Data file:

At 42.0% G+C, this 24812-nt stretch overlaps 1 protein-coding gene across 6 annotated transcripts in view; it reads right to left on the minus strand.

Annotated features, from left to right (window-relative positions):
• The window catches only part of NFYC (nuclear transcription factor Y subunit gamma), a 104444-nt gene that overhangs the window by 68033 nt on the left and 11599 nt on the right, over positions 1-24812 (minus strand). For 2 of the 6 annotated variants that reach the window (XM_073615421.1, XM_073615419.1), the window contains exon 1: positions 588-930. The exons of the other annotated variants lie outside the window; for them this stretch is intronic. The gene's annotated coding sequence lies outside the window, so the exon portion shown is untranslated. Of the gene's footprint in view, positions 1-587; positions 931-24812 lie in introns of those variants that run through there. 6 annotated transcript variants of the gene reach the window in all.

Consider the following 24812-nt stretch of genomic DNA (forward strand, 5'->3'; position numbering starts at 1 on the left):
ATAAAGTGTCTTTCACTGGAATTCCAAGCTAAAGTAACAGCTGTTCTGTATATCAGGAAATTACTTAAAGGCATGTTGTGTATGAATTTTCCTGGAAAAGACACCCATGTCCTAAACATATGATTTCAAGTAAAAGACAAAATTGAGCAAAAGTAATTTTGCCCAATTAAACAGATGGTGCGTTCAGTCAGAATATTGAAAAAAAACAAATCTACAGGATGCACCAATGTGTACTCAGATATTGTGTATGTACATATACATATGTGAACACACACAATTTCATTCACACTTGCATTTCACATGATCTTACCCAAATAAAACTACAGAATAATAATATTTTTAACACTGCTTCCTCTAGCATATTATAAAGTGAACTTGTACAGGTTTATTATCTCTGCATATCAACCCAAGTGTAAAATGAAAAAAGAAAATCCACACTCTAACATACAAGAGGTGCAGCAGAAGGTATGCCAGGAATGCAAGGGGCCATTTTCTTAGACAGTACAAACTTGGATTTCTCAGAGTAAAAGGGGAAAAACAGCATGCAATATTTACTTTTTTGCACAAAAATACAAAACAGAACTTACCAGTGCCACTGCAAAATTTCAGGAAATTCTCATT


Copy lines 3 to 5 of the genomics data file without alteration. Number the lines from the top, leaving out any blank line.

• The window catches only part of NFYC (nuclear transcription factor Y subunit gamma), a 104444-nt gene that overhangs the window by 68033 nt on the left and 11599 nt on the right, over positions 1-24812 (minus strand). For 2 of the 6 annotated variants that reach the window (XM_073615421.1, XM_073615419.1), the window contains exon 1: positions 588-930. The exons of the other annotated variants lie outside the window; for them this stretch is intronic. The gene's annotated coding sequence lies outside the window, so the exon portion shown is untranslated. Of the gene's footprint in view, positions 1-587; positions 931-24812 lie in introns of those variants that run through there. 6 annotated transcript variants of the gene reach the window in all.

Consider the following 24812-nt stretch of genomic DNA (forward strand, 5'->3'; position numbering starts at 1 on the left):
ATAAAGTGTCTTTCACTGGAATTCCAAGCTAAAGTAACAGCTGTTCTGTATATCAGGAAATTACTTAAAGGCATGTTGTGTATGAATTTTCCTGGAAAAGACACCCATGTCCTAAACATATGATTTCAAGTAAAAGACAAAATTGAGCAAAAGTAATTTTGCCCAATTAAACAGATGGTGCGTTCAGTCAGAATATTGAAAAAAAACAAATCTACAGGATGCACCAATGTGTACTCAGATATTGTGTATGTACATATACATATGTGAACACACACAATTTCATTCACACTTGCATTTCACATGATCTTACCCAAATAAAACTACAGAATAATAATATTTTTAACACTGCTTCCTCTAGCATATTATAAAGTGAACTTGTACAGGTTTATTATCTCTGCATATCAACCCAAGTGTAAAATGAAAAAAGAAAATCCACACTCTAACATACAAGAGGTGCAGCAGAAGGTATGCCAGGAATGCAAGGGGCCATTTTCTTAGACAGTACAAACTTGGATTTCTCAGAGTAAAAGGGGAAAAACAGCATGCAATATTTACTTTTTTGCACAAAAATACAAAACAGAACTTACCAGTGCCACTGCAAAATTTCAGGAAATTCTCATT